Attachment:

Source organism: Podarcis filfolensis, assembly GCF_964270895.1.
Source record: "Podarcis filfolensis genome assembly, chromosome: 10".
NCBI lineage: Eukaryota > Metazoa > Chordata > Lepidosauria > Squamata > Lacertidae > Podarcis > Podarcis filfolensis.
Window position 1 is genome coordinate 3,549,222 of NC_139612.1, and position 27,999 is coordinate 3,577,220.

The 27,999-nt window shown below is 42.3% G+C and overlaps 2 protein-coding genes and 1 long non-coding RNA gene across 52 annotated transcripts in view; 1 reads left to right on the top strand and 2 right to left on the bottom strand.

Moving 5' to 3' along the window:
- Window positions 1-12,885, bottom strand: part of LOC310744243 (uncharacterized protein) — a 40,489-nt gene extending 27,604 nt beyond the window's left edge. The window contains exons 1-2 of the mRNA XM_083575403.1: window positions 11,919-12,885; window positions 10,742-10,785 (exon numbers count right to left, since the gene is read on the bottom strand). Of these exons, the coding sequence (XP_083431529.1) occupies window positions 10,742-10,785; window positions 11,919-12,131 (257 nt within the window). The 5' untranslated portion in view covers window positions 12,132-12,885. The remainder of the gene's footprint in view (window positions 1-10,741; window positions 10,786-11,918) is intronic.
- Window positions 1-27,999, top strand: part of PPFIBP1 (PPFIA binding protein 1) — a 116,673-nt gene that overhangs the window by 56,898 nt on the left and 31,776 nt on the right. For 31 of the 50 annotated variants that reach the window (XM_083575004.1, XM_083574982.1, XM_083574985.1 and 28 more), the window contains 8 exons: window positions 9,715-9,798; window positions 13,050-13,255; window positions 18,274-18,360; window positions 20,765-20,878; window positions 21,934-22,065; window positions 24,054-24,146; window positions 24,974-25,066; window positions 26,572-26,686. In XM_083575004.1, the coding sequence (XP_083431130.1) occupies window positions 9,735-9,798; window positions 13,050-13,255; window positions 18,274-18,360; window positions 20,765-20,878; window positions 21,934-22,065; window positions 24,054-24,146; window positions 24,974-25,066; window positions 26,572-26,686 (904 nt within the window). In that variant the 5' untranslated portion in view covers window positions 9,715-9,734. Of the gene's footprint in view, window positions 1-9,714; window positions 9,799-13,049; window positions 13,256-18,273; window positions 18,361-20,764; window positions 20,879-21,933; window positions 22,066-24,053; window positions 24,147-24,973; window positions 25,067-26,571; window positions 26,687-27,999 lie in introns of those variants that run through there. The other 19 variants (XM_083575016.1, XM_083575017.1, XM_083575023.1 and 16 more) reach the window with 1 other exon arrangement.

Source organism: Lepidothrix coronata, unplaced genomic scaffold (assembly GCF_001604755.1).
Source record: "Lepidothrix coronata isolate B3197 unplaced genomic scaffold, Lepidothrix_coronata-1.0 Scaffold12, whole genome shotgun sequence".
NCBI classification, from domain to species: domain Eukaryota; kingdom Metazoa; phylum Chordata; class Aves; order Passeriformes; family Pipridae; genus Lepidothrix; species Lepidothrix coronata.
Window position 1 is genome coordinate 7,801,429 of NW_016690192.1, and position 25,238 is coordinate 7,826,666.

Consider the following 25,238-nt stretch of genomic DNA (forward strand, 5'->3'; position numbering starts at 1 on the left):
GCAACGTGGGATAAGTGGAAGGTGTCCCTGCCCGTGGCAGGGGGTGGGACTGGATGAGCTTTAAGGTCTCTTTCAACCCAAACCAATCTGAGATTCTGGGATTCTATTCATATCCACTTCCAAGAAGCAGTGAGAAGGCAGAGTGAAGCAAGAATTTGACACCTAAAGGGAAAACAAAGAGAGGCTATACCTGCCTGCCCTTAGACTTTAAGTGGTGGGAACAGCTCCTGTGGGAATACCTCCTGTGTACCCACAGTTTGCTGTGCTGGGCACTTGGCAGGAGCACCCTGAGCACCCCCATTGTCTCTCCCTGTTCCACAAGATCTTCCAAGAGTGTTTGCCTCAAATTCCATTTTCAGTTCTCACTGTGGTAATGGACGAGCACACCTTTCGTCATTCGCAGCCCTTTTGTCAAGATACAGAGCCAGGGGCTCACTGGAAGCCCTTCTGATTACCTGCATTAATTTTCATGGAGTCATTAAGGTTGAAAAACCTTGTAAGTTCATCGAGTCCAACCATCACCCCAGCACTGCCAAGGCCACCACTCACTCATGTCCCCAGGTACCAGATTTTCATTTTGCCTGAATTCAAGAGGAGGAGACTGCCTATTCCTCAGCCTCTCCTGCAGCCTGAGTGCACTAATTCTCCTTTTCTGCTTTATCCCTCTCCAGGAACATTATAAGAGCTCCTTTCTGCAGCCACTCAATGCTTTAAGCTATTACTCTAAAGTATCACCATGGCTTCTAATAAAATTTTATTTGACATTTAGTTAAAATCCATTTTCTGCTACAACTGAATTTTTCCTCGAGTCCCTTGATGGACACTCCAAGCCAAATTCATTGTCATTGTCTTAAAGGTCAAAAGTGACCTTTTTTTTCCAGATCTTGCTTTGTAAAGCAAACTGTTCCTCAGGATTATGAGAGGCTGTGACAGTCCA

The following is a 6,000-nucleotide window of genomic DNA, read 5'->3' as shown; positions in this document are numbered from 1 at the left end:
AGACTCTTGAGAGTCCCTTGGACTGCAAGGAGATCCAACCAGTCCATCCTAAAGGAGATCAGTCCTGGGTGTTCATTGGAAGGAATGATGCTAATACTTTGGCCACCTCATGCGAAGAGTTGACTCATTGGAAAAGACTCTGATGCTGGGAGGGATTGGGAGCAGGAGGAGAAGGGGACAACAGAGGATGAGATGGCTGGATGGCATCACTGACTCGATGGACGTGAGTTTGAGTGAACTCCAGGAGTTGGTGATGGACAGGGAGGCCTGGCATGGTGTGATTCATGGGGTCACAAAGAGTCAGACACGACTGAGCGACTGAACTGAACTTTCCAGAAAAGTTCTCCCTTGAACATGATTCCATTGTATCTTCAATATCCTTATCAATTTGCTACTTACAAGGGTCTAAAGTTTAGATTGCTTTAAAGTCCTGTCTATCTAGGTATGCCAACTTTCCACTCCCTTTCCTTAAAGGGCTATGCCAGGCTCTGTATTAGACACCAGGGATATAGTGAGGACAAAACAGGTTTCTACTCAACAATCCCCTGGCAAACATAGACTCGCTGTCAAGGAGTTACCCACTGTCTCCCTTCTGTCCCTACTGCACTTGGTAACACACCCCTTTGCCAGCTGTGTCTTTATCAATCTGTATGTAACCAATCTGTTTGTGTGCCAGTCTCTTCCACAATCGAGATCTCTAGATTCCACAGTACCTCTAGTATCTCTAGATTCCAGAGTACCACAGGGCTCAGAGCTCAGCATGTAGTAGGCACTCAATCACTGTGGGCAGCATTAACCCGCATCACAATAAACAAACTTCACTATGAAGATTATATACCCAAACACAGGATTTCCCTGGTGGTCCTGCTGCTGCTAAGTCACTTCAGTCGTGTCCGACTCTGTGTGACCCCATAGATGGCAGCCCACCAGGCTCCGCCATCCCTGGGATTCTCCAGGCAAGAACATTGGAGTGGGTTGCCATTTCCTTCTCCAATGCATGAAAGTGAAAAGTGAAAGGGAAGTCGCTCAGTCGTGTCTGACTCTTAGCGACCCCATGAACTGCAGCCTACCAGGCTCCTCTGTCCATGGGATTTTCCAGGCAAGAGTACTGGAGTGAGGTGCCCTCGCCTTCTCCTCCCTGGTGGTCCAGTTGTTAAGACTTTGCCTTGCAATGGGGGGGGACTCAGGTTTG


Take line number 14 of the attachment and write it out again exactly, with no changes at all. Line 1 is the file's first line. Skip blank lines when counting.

GCAACGTGGGATAAGTGGAAGGTGTCCCTGCCCGTGGCAGGGGGTGGGACTGGATGAGCTTTAAGGTCTCTTTCAACCCAAACCAATCTGAGATTCTGGGATTCTATTCATATCCACTTCCAAGAAGCAGTGAGAAGGCAGAGTGAAGCAAGAATTTGACACCTAAAGGGAAAACAAAGAGAGGCTATACCTGCCTGCCCTTAGACTTTAAGTGGTGGGAACAGCTCCTGTGGGAATACCTCCTGTGTACCCACAGTTTGCTGTGCTGGGCACTTGGCAGGAGCACCCTGAGCACCCCCATTGTCTCTCCCTGTTCCACAAGATCTTCCAAGAGTGTTTGCCTCAAATTCCATTTTCAGTTCTCACTGTGGTAATGGACGAGCACACCTTTCGTCATTCGCAGCCCTTTTGTCAAGATACAGAGCCAGGGGCTCACTGGAAGCCCTTCTGATTACCTGCATTAATTTTCATGGAGTCATTAAGGTTGAAAAACCTTGTAAGTTCATCGAGTCCAACCATCACCCCAGCACTGCCAAGGCCACCACTCACTCATGTCCCCAGGTACCAGATTTTCATTTTGCCTGAATTCAAGAGGAGGAGACTGCCTATTCCTCAGCCTCTCCTGCAGCCTGAGTGCACTAATTCTCCTTTTCTGCTTTATCCCTCTCCAGGAACATTATAAGAGCTCCTTTCTGCAGCCACTCAATGCTTTAAGCTATTACTCTAAAGTATCACCATGGCTTCTAATAAAATTTTATTTGACATTTAGTTAAAATCCATTTTCTGCTACAACTGAATTTTTCCTCGAGTCCCTTGATGGACACTCCAAGCCAAATTCATTGTCATTGTCTTAAAGGTCAAAAGTGACCTTTTTTTTCCAGATCTTGCTTTGTAAAGCAAACTGTTCCTCAGGATTATGAGAGGCTGTGACAGTCCA